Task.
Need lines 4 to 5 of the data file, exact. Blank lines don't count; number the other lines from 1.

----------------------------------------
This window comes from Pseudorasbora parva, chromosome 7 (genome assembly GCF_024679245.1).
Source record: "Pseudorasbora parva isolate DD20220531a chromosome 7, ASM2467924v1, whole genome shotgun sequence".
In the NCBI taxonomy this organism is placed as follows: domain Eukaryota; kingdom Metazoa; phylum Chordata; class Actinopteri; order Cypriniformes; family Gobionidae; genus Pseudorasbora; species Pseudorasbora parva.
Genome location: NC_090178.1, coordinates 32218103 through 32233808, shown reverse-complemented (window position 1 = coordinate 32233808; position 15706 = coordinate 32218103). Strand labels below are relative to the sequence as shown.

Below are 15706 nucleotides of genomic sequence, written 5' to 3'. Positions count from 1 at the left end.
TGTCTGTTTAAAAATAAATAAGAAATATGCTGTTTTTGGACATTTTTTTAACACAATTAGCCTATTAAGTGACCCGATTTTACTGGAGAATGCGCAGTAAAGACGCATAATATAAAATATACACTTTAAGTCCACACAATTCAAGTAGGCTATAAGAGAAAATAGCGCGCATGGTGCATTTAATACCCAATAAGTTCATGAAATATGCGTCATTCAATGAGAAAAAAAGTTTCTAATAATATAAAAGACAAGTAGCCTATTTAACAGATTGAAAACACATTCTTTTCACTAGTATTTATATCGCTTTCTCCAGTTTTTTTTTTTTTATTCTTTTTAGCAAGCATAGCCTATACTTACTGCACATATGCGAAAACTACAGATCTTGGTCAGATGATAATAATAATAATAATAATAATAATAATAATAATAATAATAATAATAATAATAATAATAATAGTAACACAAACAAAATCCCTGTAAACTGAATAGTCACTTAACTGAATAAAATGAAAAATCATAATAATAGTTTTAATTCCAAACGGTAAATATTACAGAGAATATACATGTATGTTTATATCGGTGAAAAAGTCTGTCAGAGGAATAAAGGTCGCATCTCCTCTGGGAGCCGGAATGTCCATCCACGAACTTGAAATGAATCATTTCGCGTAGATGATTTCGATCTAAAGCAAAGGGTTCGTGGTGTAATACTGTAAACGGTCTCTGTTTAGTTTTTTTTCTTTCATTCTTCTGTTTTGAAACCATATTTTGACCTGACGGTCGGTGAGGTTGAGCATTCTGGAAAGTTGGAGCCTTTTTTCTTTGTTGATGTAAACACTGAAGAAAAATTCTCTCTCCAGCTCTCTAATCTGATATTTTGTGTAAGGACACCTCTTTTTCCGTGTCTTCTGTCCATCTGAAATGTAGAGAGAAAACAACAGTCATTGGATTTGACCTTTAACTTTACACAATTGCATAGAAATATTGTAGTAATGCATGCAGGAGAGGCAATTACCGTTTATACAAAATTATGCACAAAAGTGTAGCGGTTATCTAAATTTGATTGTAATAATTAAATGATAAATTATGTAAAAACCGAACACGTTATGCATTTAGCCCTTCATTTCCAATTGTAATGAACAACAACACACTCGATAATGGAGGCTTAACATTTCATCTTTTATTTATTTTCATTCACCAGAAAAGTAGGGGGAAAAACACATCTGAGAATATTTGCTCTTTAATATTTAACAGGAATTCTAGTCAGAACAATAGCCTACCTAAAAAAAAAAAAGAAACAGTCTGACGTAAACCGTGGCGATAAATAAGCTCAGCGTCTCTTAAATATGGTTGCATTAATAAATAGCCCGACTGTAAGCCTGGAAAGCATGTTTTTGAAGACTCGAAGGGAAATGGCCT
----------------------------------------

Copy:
Genome location: NC_090178.1, coordinates 32218103 through 32233808, shown reverse-complemented (window position 1 = coordinate 32233808; position 15706 = coordinate 32218103). Strand labels below are relative to the sequence as shown.

Below are 15706 nucleotides of genomic sequence, written 5' to 3'. Positions count from 1 at the left end.